How do I calculate my true cost ("landed cost") of products? This is a question we frequently hear from our customers and prospects, and it's based mainly on three areas of uncertainty:
- What costs should I take into account?
- What if I only get the true costs on invoices long after the shipment arrives?
- How do I apportion these costs across multiple items on the same shipment (and deal with currency exchange rates)?
Although proper landed cost tracking software will be able to automatically do the calculations for you, let's take a quick look at each of the above questions, and try to demystify the Landed Cost Formula.
1. What costs should I take into account?
Beyond the obvious - the price I'm paying the supplier of the products I'm purchasing - the basic rule of thumb is to include all costs directly incurred in getting those purchased products into your warehouse. This would typically include, at a minimum, freight costs. For imported products, there's often duty and brokerage costs. Others include insurance, storage costs, purchasing agency commissions and other regulatory fees.
2. What if I only get the true costs on invoices long after the shipment arrives?
With factors like freight, that's often the case. In order to calculate a true landed cost at the time you receive a shipment, you'd have to use estimates for many of the non-supplier costs. For so many business reasons, it's critical that you have a very clear idea of likely costs before you incur them. With the right processes in place, a business should have no real problems coming up with estimates that are very close to the actual costs. The key is to then have a good process for reconciling the actual bills (when they arrive) against the estimates you've used - something that a good ERP Inventory Accounting Software system should facilitate.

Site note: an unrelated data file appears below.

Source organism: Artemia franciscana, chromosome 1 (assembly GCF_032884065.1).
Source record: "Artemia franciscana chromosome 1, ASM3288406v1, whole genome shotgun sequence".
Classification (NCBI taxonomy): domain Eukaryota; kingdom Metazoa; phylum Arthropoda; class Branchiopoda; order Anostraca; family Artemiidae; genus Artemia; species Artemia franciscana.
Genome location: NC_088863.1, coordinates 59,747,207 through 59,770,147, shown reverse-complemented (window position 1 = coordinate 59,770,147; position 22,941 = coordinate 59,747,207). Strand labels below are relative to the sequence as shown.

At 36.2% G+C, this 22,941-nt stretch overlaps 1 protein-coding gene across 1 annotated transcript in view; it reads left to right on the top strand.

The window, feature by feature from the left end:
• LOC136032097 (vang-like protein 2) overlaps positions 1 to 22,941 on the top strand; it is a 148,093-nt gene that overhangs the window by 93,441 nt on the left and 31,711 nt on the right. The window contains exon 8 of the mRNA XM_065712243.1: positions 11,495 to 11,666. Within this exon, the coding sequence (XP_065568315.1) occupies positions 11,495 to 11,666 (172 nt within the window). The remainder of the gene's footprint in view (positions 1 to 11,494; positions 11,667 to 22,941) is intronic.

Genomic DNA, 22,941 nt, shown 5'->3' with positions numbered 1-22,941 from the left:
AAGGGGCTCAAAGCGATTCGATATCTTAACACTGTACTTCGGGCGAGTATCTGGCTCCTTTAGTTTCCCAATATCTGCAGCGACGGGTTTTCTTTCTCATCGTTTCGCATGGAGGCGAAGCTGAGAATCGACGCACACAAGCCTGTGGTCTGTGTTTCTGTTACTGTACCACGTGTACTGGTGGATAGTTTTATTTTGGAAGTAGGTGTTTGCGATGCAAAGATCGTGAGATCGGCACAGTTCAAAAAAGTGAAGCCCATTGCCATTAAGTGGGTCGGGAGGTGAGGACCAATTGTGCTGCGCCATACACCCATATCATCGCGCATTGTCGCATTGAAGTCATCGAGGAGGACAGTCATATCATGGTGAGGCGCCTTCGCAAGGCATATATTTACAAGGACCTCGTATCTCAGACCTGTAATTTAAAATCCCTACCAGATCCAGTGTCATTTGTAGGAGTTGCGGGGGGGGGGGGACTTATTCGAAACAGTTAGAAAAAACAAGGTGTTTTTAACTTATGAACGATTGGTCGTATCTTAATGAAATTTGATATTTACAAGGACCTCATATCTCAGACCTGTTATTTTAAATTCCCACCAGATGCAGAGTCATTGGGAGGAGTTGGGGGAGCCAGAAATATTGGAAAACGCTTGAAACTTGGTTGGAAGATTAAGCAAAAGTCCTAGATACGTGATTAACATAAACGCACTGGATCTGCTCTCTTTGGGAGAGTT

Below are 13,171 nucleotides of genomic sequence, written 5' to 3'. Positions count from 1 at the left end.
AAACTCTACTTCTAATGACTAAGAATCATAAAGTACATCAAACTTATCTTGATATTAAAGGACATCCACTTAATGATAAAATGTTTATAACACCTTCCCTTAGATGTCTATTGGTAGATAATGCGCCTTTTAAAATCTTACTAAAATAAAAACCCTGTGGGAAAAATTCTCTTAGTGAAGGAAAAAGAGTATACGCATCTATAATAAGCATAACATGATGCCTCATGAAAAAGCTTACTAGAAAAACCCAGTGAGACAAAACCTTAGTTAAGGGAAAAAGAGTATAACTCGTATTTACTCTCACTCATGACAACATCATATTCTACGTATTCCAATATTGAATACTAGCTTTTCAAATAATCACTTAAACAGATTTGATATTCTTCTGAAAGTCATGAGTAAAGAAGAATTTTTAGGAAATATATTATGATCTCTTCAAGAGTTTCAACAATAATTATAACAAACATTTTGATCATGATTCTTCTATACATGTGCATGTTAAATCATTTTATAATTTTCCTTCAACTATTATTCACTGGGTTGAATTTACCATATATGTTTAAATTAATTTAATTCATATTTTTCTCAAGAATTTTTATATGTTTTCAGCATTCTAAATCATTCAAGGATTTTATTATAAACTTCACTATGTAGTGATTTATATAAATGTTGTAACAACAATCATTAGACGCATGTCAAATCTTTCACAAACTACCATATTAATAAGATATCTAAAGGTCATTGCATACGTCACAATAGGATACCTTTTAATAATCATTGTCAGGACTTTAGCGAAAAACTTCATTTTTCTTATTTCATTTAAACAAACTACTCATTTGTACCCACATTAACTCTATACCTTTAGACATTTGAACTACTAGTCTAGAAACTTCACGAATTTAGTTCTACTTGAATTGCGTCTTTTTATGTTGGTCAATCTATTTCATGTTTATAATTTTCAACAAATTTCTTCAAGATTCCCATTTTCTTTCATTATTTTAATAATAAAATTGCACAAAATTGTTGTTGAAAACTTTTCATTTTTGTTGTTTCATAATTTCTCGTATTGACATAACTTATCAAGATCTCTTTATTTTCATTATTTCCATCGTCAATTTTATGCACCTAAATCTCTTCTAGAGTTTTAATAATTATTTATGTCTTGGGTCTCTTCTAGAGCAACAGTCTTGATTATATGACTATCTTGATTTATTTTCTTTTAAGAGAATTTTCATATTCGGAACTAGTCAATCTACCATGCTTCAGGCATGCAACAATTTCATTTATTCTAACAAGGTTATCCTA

To learn more about ERP Inventory and Accounting software, download our Free Software Buying Guide.
3. How do I apportion these costs across multiple items on the same shipment?
The best approach to apportion a cost factor over multiple different products on the same shipment is to use the calculation method that most closely mirrors the way that cost is constructed. For example, duty is usually very simple, as it's a straight percentage of the value - so that's how you'll apply it, using the appropriate percentage(s). Freight would typically be pro-rated based on either weight or cube, depending on how the carrier charges for transportation. And it is of course important to factor in currency exchange rates, because it's not uncommon for importers to be incurring costs in two or more currencies. For currency conversion, assuming you have not hedged currencies, the guidelines say to use the exchange rate on the date of receipt of the goods.
Example of a Landed Cost Formula:
Information for 100 Widgets received as part of a shipment:
- Supplier cost: $25 per unit
- Duty applicable at 2%
- Freight cost for the entire shipment was $1,200 - and the widgets represent one quarter of the shipment by cube
In this case the formula for each unit would be:
$25 + (2% X $25) + (($1,200 X 25%) / 100) = $28.50
Broken down further, the formula looks like this:
- Each widget costs $25
- $25/widget * 2% duty = $0.50/widget
- $1,200 for entire shipment x ¼ of the container = $300 for 100 widgets = $3/widget
- Total Cost = $25 widget + $0.50 + $3
Total Cost per Widget = $28.50 or $3.50 in landed costs
Video: Blue Link ERP - Landed Cost Tracking Software